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This Week in JAMA
February 6, 2013

This Week in JAMA

JAMA. 2013;309(5):415. doi:10.1001/jama.2012.145196

Approximately one-third of patients with peripheral artery disease (PAD) experience intermittent claudication and associated lifestyle limitations. In a randomized placebo-controlled trial involving 212 Australian patients with PAD, Ahimastos and colleagues found that compared with placebo, 24-week treatment with ramipril—an angiotensin-converting enzyme inhibitor—was associated with increased pain-free and maximum walking times during a standard treadmill exercise test and improvement in patient-perceived physical functioning. In an editorial, McDermott discusses medical therapy for PAD.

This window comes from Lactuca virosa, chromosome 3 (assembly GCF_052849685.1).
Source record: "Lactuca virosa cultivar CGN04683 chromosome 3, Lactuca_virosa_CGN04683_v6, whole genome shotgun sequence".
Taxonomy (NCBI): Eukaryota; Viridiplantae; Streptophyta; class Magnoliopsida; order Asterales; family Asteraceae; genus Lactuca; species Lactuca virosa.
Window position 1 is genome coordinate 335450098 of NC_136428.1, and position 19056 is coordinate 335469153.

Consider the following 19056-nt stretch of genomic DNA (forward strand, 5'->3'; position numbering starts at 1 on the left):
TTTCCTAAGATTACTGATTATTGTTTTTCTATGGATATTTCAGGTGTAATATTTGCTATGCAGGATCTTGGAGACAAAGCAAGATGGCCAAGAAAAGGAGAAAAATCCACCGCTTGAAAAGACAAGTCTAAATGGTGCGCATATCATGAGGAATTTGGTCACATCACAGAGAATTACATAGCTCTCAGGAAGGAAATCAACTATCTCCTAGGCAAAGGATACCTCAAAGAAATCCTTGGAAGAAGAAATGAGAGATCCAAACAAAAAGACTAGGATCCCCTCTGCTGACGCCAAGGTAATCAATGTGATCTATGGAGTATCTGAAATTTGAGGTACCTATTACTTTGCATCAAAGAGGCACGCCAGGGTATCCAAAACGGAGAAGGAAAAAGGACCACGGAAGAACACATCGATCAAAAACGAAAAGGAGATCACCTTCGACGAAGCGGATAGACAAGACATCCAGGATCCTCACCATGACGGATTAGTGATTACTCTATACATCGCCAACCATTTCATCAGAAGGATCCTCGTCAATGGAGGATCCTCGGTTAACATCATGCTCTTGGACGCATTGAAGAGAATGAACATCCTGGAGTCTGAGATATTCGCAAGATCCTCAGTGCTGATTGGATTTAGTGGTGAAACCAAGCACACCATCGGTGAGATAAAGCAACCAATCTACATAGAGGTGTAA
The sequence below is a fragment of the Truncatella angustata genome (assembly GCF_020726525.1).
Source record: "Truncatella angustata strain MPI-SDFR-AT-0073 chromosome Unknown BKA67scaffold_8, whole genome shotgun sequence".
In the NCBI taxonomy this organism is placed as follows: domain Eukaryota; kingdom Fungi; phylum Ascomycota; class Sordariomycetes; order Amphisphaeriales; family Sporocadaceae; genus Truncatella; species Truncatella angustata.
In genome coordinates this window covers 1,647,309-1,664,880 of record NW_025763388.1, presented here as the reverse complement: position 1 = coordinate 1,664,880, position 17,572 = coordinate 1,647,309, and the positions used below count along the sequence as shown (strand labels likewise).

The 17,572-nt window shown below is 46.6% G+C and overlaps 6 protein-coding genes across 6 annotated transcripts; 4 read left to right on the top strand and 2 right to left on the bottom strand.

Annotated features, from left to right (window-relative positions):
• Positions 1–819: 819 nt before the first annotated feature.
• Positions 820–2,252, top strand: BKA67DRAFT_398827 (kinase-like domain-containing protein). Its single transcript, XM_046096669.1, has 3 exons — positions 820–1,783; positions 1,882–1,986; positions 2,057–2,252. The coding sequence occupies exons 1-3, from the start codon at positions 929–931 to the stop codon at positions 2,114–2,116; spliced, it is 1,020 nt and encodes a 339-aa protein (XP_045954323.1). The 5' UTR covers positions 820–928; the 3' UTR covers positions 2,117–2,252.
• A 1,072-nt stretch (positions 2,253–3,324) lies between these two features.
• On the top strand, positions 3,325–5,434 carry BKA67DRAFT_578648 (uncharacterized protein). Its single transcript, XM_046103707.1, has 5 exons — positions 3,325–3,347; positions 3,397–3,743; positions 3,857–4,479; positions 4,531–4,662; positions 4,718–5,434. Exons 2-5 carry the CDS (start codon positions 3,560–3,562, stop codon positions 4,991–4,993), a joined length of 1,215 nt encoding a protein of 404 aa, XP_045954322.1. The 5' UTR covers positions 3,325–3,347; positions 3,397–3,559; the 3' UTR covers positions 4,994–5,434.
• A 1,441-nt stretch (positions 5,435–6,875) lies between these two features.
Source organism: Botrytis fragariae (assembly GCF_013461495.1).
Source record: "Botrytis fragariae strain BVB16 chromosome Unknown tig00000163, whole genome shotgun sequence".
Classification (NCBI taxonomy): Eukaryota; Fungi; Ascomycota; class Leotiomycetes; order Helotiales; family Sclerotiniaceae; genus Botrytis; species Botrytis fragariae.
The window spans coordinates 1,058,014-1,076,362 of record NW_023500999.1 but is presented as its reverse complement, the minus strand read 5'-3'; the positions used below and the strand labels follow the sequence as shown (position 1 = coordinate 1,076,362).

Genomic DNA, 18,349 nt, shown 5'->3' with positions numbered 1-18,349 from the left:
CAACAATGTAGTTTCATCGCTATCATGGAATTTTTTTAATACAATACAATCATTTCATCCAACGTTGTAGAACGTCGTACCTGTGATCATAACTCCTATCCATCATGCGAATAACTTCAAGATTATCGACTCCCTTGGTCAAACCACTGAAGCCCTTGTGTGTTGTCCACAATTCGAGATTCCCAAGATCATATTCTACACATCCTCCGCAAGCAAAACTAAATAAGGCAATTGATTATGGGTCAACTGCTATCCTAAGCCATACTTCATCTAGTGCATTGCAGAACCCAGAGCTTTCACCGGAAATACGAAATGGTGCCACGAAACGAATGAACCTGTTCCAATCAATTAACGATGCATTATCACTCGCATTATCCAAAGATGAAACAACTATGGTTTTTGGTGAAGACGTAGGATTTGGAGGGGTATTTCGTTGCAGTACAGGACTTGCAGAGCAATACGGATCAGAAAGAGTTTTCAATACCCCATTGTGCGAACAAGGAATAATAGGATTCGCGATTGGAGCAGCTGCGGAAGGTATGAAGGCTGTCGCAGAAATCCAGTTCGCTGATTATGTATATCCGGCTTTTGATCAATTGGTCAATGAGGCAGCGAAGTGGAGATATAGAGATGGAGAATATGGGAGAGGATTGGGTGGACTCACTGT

To assess the efficacies of common treatments for chronic lateral epicondylalgia, Coombes and colleagues randomly assigned 165 patients to receive 1 of the following 4 treatments: corticosteroid injection, placebo injection, corticosteroid injection plus physiotherapy (PT), or placebo injection plus PT. The 2 primary trial outcomes were patient-reported complete recovery or much improvement assessed at 1 year and 1-year disease recurrence rates. The authors report that compared with placebo injection, corticosteroid injection resulted in lower rates of complete recovery/much improvement at 1 year, as well as greater recurrence. The PT and no-PT groups did not differ in 1-year ratings of complete recovery/much improvement or recurrence.